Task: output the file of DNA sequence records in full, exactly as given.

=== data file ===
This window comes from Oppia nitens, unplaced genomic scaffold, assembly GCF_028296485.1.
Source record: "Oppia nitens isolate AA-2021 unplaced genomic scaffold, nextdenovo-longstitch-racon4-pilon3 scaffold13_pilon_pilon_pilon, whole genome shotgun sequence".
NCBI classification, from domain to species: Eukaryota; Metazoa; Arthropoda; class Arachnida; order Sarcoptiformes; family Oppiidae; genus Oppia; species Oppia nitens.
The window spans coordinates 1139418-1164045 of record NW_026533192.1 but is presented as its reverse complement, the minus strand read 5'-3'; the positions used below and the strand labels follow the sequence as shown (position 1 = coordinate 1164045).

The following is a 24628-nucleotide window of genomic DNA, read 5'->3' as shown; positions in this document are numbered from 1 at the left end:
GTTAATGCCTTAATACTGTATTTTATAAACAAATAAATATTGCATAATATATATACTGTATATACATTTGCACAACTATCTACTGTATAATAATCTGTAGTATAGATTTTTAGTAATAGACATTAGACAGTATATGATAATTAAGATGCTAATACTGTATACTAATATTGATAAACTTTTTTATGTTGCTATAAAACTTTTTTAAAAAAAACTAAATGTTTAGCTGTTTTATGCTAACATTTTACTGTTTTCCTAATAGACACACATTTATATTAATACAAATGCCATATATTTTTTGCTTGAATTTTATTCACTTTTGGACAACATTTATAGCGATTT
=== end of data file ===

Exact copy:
This window comes from Oppia nitens, unplaced genomic scaffold, assembly GCF_028296485.1.
Source record: "Oppia nitens isolate AA-2021 unplaced genomic scaffold, nextdenovo-longstitch-racon4-pilon3 scaffold13_pilon_pilon_pilon, whole genome shotgun sequence".
NCBI classification, from domain to species: Eukaryota; Metazoa; Arthropoda; class Arachnida; order Sarcoptiformes; family Oppiidae; genus Oppia; species Oppia nitens.
The window spans coordinates 1139418-1164045 of record NW_026533192.1 but is presented as its reverse complement, the minus strand read 5'-3'; the positions used below and the strand labels follow the sequence as shown (position 1 = coordinate 1164045).

The following is a 24628-nucleotide window of genomic DNA, read 5'->3' as shown; positions in this document are numbered from 1 at the left end:
GTTAATGCCTTAATACTGTATTTTATAAACAAATAAATATTGCATAATATATATACTGTATATACATTTGCACAACTATCTACTGTATAATAATCTGTAGTATAGATTTTTAGTAATAGACATTAGACAGTATATGATAATTAAGATGCTAATACTGTATACTAATATTGATAAACTTTTTTATGTTGCTATAAAACTTTTTTAAAAAAAACTAAATGTTTAGCTGTTTTATGCTAACATTTTACTGTTTTCCTAATAGACACACATTTATATTAATACAAATGCCATATATTTTTTGCTTGAATTTTATTCACTTTTGGACAACATTTATAGCGATTT